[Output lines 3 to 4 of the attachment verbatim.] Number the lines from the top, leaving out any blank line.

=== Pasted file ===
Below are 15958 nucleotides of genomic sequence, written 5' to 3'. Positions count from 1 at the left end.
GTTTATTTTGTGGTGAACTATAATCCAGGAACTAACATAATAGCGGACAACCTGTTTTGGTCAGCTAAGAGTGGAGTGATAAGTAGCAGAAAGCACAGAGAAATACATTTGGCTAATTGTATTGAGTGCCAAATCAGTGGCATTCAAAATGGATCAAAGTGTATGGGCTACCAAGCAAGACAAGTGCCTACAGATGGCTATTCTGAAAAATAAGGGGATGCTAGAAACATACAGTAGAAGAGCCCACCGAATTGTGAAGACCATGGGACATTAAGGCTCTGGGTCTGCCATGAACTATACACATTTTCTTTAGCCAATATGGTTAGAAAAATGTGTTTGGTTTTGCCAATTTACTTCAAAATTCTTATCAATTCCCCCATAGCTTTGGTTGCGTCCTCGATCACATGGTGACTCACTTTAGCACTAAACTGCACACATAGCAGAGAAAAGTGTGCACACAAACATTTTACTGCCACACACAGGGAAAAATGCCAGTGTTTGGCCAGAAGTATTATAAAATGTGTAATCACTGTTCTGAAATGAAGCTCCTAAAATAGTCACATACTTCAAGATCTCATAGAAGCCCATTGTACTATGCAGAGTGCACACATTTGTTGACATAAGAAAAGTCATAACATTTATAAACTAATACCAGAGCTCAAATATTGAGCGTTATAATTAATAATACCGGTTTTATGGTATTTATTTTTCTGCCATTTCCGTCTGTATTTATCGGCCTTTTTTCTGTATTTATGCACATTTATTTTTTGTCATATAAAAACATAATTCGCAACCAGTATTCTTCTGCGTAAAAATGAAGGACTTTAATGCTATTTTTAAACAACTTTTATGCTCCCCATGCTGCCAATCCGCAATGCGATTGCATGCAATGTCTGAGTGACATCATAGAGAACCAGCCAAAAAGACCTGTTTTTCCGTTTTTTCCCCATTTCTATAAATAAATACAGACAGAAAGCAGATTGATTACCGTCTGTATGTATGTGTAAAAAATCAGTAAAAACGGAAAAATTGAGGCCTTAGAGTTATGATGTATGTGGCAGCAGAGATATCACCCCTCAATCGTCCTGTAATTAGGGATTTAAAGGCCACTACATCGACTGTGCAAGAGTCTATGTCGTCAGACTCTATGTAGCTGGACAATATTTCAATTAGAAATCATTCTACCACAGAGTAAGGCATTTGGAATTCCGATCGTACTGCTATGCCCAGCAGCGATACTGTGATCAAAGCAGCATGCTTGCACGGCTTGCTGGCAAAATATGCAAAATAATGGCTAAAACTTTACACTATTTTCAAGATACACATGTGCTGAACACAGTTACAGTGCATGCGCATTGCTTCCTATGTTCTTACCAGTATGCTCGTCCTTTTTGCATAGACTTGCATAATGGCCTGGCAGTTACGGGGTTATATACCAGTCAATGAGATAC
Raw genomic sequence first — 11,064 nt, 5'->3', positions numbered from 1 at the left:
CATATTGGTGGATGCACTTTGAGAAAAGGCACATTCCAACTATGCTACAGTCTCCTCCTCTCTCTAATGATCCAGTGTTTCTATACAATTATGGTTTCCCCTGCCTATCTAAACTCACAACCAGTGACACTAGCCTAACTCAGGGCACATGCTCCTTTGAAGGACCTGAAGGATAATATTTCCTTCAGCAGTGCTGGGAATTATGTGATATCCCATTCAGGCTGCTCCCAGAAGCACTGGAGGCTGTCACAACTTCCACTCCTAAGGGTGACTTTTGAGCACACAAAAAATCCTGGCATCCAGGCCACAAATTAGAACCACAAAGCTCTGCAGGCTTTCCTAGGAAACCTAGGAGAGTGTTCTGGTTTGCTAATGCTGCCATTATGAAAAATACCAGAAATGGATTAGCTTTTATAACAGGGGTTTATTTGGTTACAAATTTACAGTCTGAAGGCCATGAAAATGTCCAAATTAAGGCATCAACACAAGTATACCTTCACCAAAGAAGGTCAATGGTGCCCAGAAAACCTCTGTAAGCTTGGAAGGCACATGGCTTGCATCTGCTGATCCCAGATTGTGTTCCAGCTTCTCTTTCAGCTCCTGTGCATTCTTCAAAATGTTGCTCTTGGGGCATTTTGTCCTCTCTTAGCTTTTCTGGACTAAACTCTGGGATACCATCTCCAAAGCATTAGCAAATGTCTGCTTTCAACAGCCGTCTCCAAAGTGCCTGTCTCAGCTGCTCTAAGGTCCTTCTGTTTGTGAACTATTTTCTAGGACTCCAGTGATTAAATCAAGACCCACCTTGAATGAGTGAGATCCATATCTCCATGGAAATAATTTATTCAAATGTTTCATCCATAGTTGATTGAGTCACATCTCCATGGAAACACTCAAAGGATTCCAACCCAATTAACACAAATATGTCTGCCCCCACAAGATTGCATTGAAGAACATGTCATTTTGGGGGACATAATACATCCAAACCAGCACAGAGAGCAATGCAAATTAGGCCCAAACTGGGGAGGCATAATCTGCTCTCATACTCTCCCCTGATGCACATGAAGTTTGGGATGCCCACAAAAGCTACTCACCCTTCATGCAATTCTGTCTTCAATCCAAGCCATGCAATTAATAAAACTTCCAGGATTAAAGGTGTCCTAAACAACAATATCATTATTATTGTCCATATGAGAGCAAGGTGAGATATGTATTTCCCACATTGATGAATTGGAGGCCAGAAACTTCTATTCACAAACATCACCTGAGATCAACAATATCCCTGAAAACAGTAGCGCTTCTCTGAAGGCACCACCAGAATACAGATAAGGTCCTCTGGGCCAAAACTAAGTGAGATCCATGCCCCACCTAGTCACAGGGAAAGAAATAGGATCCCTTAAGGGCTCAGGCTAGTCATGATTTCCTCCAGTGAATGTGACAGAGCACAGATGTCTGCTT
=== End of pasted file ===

Raw genomic sequence first — 11,064 nt, 5'->3', positions numbered from 1 at the left:
CATATTGGTGGATGCACTTTGAGAAAAGGCACATTCCAACTATGCTACAGTCTCCTCCTCTCTCTAATGATCCAGTGTTTCTATACAATTATGGTTTCCCCTGCCTATCTAAACTCACAACCAGTGACACTAGCCTAACTCAGGGCACATGCTCCTTTGAAGGACCTGAAGGATAATATTTCCTTCAGCAGTGCTGGGAATTATGTGATATCCCATTCAGGCTGCTCCCAGAAGCACTGGAGGCTGTCACAACTTCCACTCCTAAGGGTGACTTTTGAGCACACAAAAAATCCTGGCATCCAGGCCACAAATTAGAACCACAAAGCTCTGCAGGCTTTCCTAGGAAACCTAGGAGAGTGTTCTGGTTTGCTAATGCTGCCATTATGAAAAATACCAGAAATGGATTAGCTTTTATAACAGGGGTTTATTTGGTTACAAATTTACAGTCTGAAGGCCATGAAAATGTCCAAATTAAGGCATCAACACAAGTATACCTTCACCAAAGAAGGTCAATGGTGCCCAGAAAACCTCTGTAAGCTTGGAAGGCACATGGCTTGCATCTGCTGATCCCAGATTGTGTTCCAGCTTCTCTTTCAGCTCCTGTGCATTCTTCAAAATGTTGCTCTTGGGGCATTTTGTCCTCTCTTAGCTTTTCTGGACTAAACTCTGGGATACCATCTCCAAAGCATTAGCAAATGTCTGCTTTCAACAGCCGTCTCCAAAGTGCCTGTCTCAGCTGCTCTAAGGTCCTTCTGTTTGTGAACTATTTTCTAGGACTCCAGTGATTAAATCAAGACCCACCTTGAATGAGTGAGATCCATATCTCCATGGAAATAATTTATTCAAATGTTTCATCCATAGTTGATTGAGTCACATCTCCATGGAAACACTCAAAGGATTCCAACCCAATTAACACAAATATGTCTGCCCCCACAAGATTGCATTGAAGAACATGTCATTTTGGGGGACATAATACATCCAAACCAGCACAGAGAGCAATGCAAATTAGGCCCAAACTGGGGAGGCATAATCTGCTCTCATACTCTCCCCTGATGCACATGAAGTTTGGGATGCCCACAAAAGCTACTCACCCTTCATGCAATTCTGTCTTCAATCCAAGCCATGCAATTAATAAAACTTCCAGGATTAAAGGTGTCCTAAACAACAATATCATTATTATTGTCCATATGAGAGCAAGGTGAGATATGTATTTCCCACATTGATGAATTGGAGGCCAGAAACTTCTATTCACAAACATCACCTGAGATCAACAATATCCCTGAAAACAGTAGCGCTTCTCTGAAGGCACCACCAGAATACAGATAAGGTCCTCTGGGCCAAAACTAAGTGAGATCCATGCCCCACCTAGTCACAGGGAAAGAAATAGGATCCCTTAAGGGCTCAGGCTAGTCATGATTTCCTCCAGTGAATGTGACAGAGCACAGATGTCTGCTT